• Laura Stoskute

5 Ways Sustainable Coffee Can Make The World A Better Place




Environmental sustainability is probably the most pressing issue facing the world today. Agriculture drives 80 percent of tropical deforestation and coffee farming requires huge amounts of resources. In addition, consumers drink more than 2.25 billion cups of coffee per day which makes coffee one of the most traded products globally. With an increasing demand for coffee, more and more retailers and consumers are demanding traceable information on coffee origins – they want to know if their coffee is grown sustainably. In this article we are going to look at ways sustainable coffee could benefit the world and make the supply chain more resilient.




1. Planting more trees can help


Coffee is one of the major agricultural export commodities of many Latin American, African, and Southeast Asian countries – it is estimated that around 80 percent of the coffee sold worldwide is grown on farms smaller than 2 hectares. Yet the sector is facing huge challenges as the current farming methods and processing infrastructure have been unsustainable resulting in many catastrophic impacts on the environment. Sadly, 60 percent of all coffee species could disappear in a few decades due to worsening climate conditions, deforestation and the spread of various pathogens and pesticides.



Like with many environmental issues, better respect for trees could provide the answer to saving coffee. Planting trees not only offsets harmful carbon emission but also helps restore and preserve coffee ecosystems. Trees enrich the soil and prevent degradation. Furthermore, taller trees help protect coffee plants from unpredictable weather patterns, such as drought or heavy rains, thus the coffee quality remains unchanged.


2. Higher wages and improved farming techniques


125 million households are reliant on coffee for their livelihoods. However, many of them are unable to earn a reliable living from the coffee they produce. Poverty among smallholder farmers is widespread and, in most countries, even higher than the national poverty threshold.


Graph from The Economic Lives of Smallholder Farmers by Food and Agriculture Organization of the United Nations


Another issue is that coffee growers are dependent on the price of the raw product on the world market. In the past, significant coffee price drops put many small farmers out of business.

There are non-profit organisations and big corporates that put a great amount of efforts into helping farmers to live a life above the poverty line. For instance, there is an ongoing soil and water conservation programme for coffee growers in the Philippines which is extremely beneficial throughout the drier months of the year. The programme educates farmers and teaches them to grow other plants as secondary crops that can provide extra income.

There are also projects that focus on offering microfinancing schemes, improving public health and water supply that result in increased income and poverty reduction.


3. Promoting equal rights

While the word “farmer” may bring the images of sturdy men working in the fields, women also contribute significantly to the global coffee sector. However, very often women coffee growers are not given the chance to be leaders within the industry, even though 70 percent of labour in the coffee production is provided by women. In addition, there is a discrimination against women as they work the same hours as men but earn less.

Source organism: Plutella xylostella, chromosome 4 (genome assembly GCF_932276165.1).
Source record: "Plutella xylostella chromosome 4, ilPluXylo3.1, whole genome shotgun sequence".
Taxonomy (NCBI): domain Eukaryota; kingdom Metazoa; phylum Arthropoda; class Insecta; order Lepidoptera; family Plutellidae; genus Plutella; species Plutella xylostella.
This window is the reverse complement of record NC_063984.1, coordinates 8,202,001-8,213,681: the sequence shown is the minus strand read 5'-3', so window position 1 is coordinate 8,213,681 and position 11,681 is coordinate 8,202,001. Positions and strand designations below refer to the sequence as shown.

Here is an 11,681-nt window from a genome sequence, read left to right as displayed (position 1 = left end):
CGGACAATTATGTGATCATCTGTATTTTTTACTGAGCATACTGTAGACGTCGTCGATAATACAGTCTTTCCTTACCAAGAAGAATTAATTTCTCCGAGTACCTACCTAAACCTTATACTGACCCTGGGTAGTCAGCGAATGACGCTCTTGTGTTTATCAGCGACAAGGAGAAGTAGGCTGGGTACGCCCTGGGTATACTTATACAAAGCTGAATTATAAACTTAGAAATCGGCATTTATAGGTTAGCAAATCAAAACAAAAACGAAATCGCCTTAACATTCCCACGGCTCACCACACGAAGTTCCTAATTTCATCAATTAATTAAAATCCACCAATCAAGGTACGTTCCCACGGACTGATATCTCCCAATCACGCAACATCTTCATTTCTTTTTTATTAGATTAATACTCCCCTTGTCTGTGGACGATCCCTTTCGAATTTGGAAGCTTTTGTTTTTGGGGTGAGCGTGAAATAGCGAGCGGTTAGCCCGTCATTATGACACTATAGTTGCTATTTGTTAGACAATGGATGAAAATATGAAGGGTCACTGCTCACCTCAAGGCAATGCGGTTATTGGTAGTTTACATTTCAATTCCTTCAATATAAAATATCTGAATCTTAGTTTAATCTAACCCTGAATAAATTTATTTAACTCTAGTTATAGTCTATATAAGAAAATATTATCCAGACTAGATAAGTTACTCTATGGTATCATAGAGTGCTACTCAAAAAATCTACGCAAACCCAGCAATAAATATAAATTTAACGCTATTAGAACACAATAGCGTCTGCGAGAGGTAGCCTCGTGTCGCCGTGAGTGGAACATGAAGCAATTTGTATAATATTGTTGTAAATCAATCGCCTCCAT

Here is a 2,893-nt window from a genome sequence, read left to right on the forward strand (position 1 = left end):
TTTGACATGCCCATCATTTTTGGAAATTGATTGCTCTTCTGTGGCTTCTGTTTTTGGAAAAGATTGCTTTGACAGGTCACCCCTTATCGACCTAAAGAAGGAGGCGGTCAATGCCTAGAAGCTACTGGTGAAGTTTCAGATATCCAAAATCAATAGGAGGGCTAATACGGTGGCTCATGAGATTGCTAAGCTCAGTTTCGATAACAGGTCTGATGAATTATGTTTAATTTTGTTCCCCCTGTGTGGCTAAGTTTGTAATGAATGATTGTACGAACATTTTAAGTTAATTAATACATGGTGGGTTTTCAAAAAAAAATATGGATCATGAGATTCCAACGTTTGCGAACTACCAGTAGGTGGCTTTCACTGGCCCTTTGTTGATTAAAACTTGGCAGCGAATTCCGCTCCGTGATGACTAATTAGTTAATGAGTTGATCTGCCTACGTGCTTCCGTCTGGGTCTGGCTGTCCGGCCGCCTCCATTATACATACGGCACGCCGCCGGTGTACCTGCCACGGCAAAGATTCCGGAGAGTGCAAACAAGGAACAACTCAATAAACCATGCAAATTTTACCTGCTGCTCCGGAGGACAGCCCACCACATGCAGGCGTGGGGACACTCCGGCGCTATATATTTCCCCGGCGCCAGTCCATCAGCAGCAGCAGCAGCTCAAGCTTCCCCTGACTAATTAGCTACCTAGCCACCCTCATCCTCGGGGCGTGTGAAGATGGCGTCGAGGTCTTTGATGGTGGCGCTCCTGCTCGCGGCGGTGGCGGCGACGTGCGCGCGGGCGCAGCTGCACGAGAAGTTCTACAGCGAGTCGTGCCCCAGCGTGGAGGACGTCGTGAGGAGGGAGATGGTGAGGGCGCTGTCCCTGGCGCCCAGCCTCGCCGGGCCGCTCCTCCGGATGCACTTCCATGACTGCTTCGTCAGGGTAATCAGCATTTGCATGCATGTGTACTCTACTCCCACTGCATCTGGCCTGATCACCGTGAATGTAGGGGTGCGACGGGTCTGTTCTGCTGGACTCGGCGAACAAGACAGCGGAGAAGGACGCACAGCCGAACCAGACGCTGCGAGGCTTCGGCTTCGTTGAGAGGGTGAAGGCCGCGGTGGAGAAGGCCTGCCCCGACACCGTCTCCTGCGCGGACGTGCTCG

Photo by jcomp/Freepik.com


Fostering women empowerment and achieving gender equality in the coffee farming industry is crucial for higher economic outcomes and long-term sustainability of coffee supply. Public policies, services and special programmes train women to become farm leaders. They are taught everything from coffee production to leadership and health education and the knowledge is thus transferred onto wider communities.

4. Providing with a better equipment

Many coffee producing farmers and labourers work under extremely poor conditions. Coffee farm workers are involved with the growing and harvesting process which includes weeding, spraying, picking, and weighing the coffee fruit. People are exposed to many risks such as pesticides, snakes and insects that all can do harm. In addition, workers can get injured in the factories from contact with machinery or get respiratory diseases due to dusts.

The above-mentioned issues can be decreased and avoided if the coffee farm workers are provided with protective gear – rubber or woolen gloves, boots, light coats, hats and masks. Consequently, this leads to improved labourer’s wellbeing and better coffee production.


5. Avoiding single-use cups and coffee capsules

Many people have heard it before but there is a need to remind this one more time - single-use cups and coffee capsules are possibly the one aspect of coffee that has the most detrimental impact on the environment. Consumers use an average of 600 billion plastic cups per year worldwide. Most of these cups cannot be recycled and end up in landfills.


Photo by Kous9/Unsplash.com

What is more, one coffee producing company produced 10 billion coffee capsules. It is estimated that this number of capsules would wrap a staggering 10.5 times around the globe. These plastic coffee capsules are incredibly unsustainable products as they mostly end up in landfills. Therefore, they should be avoided at all costs except if they are reusable or made of biodegradable materials.


A simple way to reduce single-use cups is to use a mug. This habit is much more eco-friendly as it does not contribute to landfill crowding.


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